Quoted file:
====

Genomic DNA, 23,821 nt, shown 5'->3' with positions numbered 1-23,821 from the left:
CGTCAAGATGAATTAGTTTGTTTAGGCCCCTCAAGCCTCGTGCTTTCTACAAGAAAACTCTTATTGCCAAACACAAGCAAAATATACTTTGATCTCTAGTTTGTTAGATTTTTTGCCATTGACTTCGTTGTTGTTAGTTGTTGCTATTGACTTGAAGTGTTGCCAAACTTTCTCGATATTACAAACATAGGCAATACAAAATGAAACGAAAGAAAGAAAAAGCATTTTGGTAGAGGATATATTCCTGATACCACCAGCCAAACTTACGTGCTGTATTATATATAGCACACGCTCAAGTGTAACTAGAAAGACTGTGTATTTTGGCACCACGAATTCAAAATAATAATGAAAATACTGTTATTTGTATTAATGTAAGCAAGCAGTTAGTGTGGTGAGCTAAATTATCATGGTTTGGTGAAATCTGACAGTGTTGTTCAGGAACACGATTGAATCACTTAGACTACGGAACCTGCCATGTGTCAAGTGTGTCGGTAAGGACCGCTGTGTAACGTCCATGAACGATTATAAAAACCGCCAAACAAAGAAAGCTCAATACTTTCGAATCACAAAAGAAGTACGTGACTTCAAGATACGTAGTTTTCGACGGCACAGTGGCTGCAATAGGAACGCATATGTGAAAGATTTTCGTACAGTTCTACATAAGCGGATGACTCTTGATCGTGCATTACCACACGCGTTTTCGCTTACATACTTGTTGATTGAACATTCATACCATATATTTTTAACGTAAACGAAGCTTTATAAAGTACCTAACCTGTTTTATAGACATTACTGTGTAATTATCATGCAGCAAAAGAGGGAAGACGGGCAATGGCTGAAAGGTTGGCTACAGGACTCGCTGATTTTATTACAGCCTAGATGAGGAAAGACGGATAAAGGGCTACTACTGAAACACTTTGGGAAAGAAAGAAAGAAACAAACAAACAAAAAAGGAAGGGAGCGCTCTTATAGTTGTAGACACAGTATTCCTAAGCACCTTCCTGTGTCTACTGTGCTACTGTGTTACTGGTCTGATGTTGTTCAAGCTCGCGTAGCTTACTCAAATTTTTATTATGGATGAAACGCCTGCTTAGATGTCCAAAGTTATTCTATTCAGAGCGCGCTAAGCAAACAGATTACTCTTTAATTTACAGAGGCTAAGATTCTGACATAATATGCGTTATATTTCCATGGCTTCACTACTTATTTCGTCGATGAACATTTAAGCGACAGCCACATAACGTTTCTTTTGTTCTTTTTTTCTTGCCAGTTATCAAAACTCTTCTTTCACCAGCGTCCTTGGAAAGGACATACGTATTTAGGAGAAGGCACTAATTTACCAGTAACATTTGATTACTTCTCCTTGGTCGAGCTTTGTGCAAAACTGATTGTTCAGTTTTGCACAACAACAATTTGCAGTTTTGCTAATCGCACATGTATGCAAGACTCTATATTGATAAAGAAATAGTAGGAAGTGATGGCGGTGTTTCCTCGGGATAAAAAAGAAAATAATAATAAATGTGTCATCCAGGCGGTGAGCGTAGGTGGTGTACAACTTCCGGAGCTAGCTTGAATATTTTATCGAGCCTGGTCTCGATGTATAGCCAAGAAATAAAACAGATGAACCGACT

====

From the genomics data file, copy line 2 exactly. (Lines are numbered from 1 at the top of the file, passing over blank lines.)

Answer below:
CGTCAAGATGAATTAGTTTGTTTAGGCCCCTCAAGCCTCGTGCTTTCTACAAGAAAACTCTTATTGCCAAACACAAGCAAAATATACTTTGATCTCTAGTTTGTTAGATTTTTTGCCATTGACTTCGTTGTTGTTAGTTGTTGCTATTGACTTGAAGTGTTGCCAAACTTTCTCGATATTACAAACATAGGCAATACAAAATGAAACGAAAGAAAGAAAAAGCATTTTGGTAGAGGATATATTCCTGATACCACCAGCCAAACTTACGTGCTGTATTATATATAGCACACGCTCAAGTGTAACTAGAAAGACTGTGTATTTTGGCACCACGAATTCAAAATAATAATGAAAATACTGTTATTTGTATTAATGTAAGCAAGCAGTTAGTGTGGTGAGCTAAATTATCATGGTTTGGTGAAATCTGACAGTGTTGTTCAGGAACACGATTGAATCACTTAGACTACGGAACCTGCCATGTGTCAAGTGTGTCGGTAAGGACCGCTGTGTAACGTCCATGAACGATTATAAAAACCGCCAAACAAAGAAAGCTCAATACTTTCGAATCACAAAAGAAGTACGTGACTTCAAGATACGTAGTTTTCGACGGCACAGTGGCTGCAATAGGAACGCATATGTGAAAGATTTTCGTACAGTTCTACATAAGCGGATGACTCTTGATCGTGCATTACCACACGCGTTTTCGCTTACATACTTGTTGATTGAACATTCATACCATATATTTTTAACGTAAACGAAGCTTTATAAAGTACCTAACCTGTTTTATAGACATTACTGTGTAATTATCATGCAGCAAAAGAGGGAAGACGGGCAATGGCTGAAAGGTTGGCTACAGGACTCGCTGATTTTATTACAGCCTAGATGAGGAAAGACGGATAAAGGGCTACTACTGAAACACTTTGGGAAAGAAAGAAAGAAACAAACAAACAAAAAAGGAAGGGAGCGCTCTTATAGTTGTAGACACAGTATTCCTAAGCACCTTCCTGTGTCTACTGTGCTACTGTGTTACTGGTCTGATGTTGTTCAAGCTCGCGTAGCTTACTCAAATTTTTATTATGGATGAAACGCCTGCTTAGATGTCCAAAGTTATTCTATTCAGAGCGCGCTAAGCAAACAGATTACTCTTTAATTTACAGAGGCTAAGATTCTGACATAATATGCGTTATATTTCCATGGCTTCACTACTTATTTCGTCGATGAACATTTAAGCGACAGCCACATAACGTTTCTTTTGTTCTTTTTTTCTTGCCAGTTATCAAAACTCTTCTTTCACCAGCGTCCTTGGAAAGGACATACGTATTTAGGAGAAGGCACTAATTTACCAGTAACATTTGATTACTTCTCCTTGGTCGAGCTTTGTGCAAAACTGATTGTTCAGTTTTGCACAACAACAATTTGCAGTTTTGCTAATCGCACATGTATGCAAGACTCTATATTGATAAAGAAATAGTAGGAAGTGATGGCGGTGTTTCCTCGGGATAAAAAAGAAAATAATAATAAATGTGTCATCCAGGCGGTGAGCGTAGGTGGTGTACAACTTCCGGAGCTAGCTTGAATATTTTATCGAGCCTGGTCTCGATGTATAGCCAAGAAATAAAACAGATGAACCGACT